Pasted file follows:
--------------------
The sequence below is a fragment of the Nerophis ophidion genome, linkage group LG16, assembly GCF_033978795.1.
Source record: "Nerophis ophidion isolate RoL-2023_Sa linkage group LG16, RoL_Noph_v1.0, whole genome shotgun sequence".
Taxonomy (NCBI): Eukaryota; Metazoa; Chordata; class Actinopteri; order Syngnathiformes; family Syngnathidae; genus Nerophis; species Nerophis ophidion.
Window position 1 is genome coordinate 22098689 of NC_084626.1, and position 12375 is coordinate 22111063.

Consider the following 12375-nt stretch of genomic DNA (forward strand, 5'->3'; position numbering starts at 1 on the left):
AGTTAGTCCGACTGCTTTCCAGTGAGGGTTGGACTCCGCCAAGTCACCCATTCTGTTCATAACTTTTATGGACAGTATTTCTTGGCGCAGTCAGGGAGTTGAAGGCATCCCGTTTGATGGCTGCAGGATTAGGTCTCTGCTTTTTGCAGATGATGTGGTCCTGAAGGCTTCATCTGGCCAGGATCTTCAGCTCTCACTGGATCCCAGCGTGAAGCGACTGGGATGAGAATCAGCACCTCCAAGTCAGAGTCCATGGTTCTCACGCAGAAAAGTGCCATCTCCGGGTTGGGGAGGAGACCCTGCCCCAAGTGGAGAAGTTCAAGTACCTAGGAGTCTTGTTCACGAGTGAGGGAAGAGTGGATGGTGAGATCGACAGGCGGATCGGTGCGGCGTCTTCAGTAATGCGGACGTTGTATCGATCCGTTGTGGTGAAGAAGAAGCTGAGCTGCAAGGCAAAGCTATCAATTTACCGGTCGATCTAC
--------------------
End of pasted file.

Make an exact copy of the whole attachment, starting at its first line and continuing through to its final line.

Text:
The sequence below is a fragment of the Nerophis ophidion genome, linkage group LG16, assembly GCF_033978795.1.
Source record: "Nerophis ophidion isolate RoL-2023_Sa linkage group LG16, RoL_Noph_v1.0, whole genome shotgun sequence".
Taxonomy (NCBI): Eukaryota; Metazoa; Chordata; class Actinopteri; order Syngnathiformes; family Syngnathidae; genus Nerophis; species Nerophis ophidion.
Window position 1 is genome coordinate 22098689 of NC_084626.1, and position 12375 is coordinate 22111063.

Consider the following 12375-nt stretch of genomic DNA (forward strand, 5'->3'; position numbering starts at 1 on the left):
AGTTAGTCCGACTGCTTTCCAGTGAGGGTTGGACTCCGCCAAGTCACCCATTCTGTTCATAACTTTTATGGACAGTATTTCTTGGCGCAGTCAGGGAGTTGAAGGCATCCCGTTTGATGGCTGCAGGATTAGGTCTCTGCTTTTTGCAGATGATGTGGTCCTGAAGGCTTCATCTGGCCAGGATCTTCAGCTCTCACTGGATCCCAGCGTGAAGCGACTGGGATGAGAATCAGCACCTCCAAGTCAGAGTCCATGGTTCTCACGCAGAAAAGTGCCATCTCCGGGTTGGGGAGGAGACCCTGCCCCAAGTGGAGAAGTTCAAGTACCTAGGAGTCTTGTTCACGAGTGAGGGAAGAGTGGATGGTGAGATCGACAGGCGGATCGGTGCGGCGTCTTCAGTAATGCGGACGTTGTATCGATCCGTTGTGGTGAAGAAGAAGCTGAGCTGCAAGGCAAAGCTATCAATTTACCGGTCGATCTAC